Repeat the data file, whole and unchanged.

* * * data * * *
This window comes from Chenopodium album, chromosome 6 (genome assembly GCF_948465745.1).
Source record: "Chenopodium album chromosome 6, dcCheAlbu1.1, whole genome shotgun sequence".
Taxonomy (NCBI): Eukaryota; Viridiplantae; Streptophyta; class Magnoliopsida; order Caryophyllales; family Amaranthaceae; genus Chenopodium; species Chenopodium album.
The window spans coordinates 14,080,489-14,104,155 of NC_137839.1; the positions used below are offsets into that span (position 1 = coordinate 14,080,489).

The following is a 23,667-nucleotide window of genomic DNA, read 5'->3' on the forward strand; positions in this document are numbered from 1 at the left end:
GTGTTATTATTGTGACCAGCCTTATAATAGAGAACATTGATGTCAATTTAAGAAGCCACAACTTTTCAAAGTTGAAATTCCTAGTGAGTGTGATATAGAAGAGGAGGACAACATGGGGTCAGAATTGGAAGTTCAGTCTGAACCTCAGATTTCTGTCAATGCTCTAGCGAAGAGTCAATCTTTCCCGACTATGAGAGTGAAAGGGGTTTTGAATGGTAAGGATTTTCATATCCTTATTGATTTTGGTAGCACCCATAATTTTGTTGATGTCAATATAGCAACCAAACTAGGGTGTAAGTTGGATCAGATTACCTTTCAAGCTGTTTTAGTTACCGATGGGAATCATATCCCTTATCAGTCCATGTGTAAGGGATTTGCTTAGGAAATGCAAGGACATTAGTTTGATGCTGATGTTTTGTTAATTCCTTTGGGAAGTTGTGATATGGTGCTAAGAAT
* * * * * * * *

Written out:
This window comes from Chenopodium album, chromosome 6 (genome assembly GCF_948465745.1).
Source record: "Chenopodium album chromosome 6, dcCheAlbu1.1, whole genome shotgun sequence".
Taxonomy (NCBI): Eukaryota; Viridiplantae; Streptophyta; class Magnoliopsida; order Caryophyllales; family Amaranthaceae; genus Chenopodium; species Chenopodium album.
The window spans coordinates 14,080,489-14,104,155 of NC_137839.1; the positions used below are offsets into that span (position 1 = coordinate 14,080,489).

The following is a 23,667-nucleotide window of genomic DNA, read 5'->3' on the forward strand; positions in this document are numbered from 1 at the left end:
GTGTTATTATTGTGACCAGCCTTATAATAGAGAACATTGATGTCAATTTAAGAAGCCACAACTTTTCAAAGTTGAAATTCCTAGTGAGTGTGATATAGAAGAGGAGGACAACATGGGGTCAGAATTGGAAGTTCAGTCTGAACCTCAGATTTCTGTCAATGCTCTAGCGAAGAGTCAATCTTTCCCGACTATGAGAGTGAAAGGGGTTTTGAATGGTAAGGATTTTCATATCCTTATTGATTTTGGTAGCACCCATAATTTTGTTGATGTCAATATAGCAACCAAACTAGGGTGTAAGTTGGATCAGATTACCTTTCAAGCTGTTTTAGTTACCGATGGGAATCATATCCCTTATCAGTCCATGTGTAAGGGATTTGCTTAGGAAATGCAAGGACATTAGTTTGATGCTGATGTTTTGTTAATTCCTTTGGGAAGTTGTGATATGGTGCTAAGAAT